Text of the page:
Minimizing Total Busy Time with Application to Energy-efficient Scheduling of Virtual Machines in IaaS clouds

Minimizing Total Busy Time with Application to Energy-efficient Scheduling of Virtual Machines in IaaS clouds

Abstract

Infrastructure-as-a-Service (IaaS) clouds have become more popular enabling users to run applications under virtual machines. Energy efficiency for IaaS clouds is still challenge. This paper investigates the energy-efficient scheduling problems of virtual machines (VMs) onto physical machines (PMs) in IaaS clouds along characteristics: multiple resources, fixed intervals and non-preemption of virtual machines. The scheduling problems are NP-hard. Most of existing works on VM placement reduce the total energy consumption by using the minimum number of active physical machines. There, however, are cases using the minimum number of physical machines results in longer the total busy time of the physical machines. For the scheduling problems, minimizing the total energy consumption of all physical machines is equivalent to minimizing total busy time of all physical machines. In this paper, we propose an scheduling algorithm, denoted as EMinTRE-LFT, for minimizing the total energy consumption of physical machines in the scheduling problems. Our extensive simulations using parallel workload models in Parallel Workload Archive show that the proposed algorithm has the least total energy consumption compared to the state-of-the-art algorithms.

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nergy efficiency; energy-aware; power-aware; vm placement; IaaS; total busy time; fixed interval; fixed starting time; scheduling

1 Introduction

Infrastructure-as-a-Service (IaaS) cloud [1] service provisions users with computing resources in terms of virtual machines (VMs) to run their applications [2, 3, 4]. These IaaS cloud systems are often built from virtualized data centers. Power consumption in a large-scale data centers requires multiple megawatts [5, 3]. Le et al. [3] estimate the energy cost of a single data center is more than $15M per year. As these data centers has more physical servers, they will consume more energy. Therefore, advanced scheduling techniques for reducing energy consumption of these cloud systems are highly concerned for any cloud providers to reduce energy cost. Energy efficiency is an interesting research topic in cloud systems. Energy-aware scheduling of VMs in IaaS cloud is still challenging [2, 3, 6, 7].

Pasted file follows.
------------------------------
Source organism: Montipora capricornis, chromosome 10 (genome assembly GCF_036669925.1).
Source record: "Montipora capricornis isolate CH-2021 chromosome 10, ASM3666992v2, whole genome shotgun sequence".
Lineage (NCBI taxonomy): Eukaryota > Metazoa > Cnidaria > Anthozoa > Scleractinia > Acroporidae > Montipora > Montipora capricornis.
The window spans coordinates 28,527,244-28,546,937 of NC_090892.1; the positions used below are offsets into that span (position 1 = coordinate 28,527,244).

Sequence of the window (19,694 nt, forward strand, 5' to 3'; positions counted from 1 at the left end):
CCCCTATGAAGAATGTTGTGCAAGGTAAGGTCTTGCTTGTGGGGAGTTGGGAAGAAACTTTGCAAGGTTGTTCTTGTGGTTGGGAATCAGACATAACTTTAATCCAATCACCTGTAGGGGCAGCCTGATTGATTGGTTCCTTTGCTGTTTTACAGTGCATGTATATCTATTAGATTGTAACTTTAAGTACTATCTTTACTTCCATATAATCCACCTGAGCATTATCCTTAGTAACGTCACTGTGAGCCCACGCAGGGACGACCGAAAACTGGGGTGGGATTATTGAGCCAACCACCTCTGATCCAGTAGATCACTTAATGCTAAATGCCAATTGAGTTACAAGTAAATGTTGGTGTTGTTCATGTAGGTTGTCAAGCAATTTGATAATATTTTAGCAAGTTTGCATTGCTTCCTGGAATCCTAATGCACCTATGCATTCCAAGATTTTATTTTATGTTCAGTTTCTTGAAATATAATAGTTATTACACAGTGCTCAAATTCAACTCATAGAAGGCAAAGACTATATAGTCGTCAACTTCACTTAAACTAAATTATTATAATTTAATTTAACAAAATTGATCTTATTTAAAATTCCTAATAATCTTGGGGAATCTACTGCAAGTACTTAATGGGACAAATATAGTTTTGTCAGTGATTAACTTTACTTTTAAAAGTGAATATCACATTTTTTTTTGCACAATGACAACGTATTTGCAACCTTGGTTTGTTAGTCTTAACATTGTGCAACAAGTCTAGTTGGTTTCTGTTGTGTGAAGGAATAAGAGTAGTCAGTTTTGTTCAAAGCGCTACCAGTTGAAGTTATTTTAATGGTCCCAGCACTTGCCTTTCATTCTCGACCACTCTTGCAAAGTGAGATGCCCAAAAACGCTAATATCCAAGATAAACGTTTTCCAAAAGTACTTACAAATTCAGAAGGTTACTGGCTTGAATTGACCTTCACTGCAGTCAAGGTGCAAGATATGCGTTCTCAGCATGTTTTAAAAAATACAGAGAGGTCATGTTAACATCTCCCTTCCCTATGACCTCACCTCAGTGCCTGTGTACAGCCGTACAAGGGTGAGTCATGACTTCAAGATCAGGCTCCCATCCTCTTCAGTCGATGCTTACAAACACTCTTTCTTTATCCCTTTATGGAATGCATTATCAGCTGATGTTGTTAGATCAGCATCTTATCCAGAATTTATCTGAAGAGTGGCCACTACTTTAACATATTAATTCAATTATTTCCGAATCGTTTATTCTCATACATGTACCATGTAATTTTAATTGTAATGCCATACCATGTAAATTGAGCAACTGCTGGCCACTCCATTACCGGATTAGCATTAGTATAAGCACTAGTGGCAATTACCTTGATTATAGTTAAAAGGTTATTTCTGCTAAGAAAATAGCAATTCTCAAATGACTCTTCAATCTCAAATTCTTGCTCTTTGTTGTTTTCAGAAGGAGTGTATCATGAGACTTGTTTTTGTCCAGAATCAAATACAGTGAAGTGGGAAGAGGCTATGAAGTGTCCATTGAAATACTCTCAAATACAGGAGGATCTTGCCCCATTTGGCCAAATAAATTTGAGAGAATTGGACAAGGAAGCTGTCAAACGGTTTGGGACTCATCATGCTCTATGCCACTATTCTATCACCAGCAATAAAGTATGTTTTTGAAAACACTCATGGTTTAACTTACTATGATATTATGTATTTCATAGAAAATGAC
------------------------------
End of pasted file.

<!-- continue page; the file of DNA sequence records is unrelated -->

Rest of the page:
Many previous works [8, 9] proved that the scheduling problems with fixed interval times are NP-hard. They [4, 10] present techniques for consolidating virtual machines in cloud data centers by using bin-packing heuristics (such as First-Fit Decreasing [10], and/or Best-Fit Decreasing [4]). They attempt to minimize the number of running physical machines and to turn off as many idle physical machines as possible. Consider a -dimensional resource allocation where each user requests a set of virtual machines (VMs). Each VM requires multiple resources (such as CPU, memory, and IO) and a fixed quantity of each resource at a certain time interval. Under this scenario, using a minimum of physical machines can result in increasing the total busy time of the active physical machines [11][9]. In a homogeneous environment where all physical servers are identical, the power consumption of each physical machine is linear to its CPU utilization [4], i.e., a schedule with longer working time will consume more energy than another schedule with shorter working time.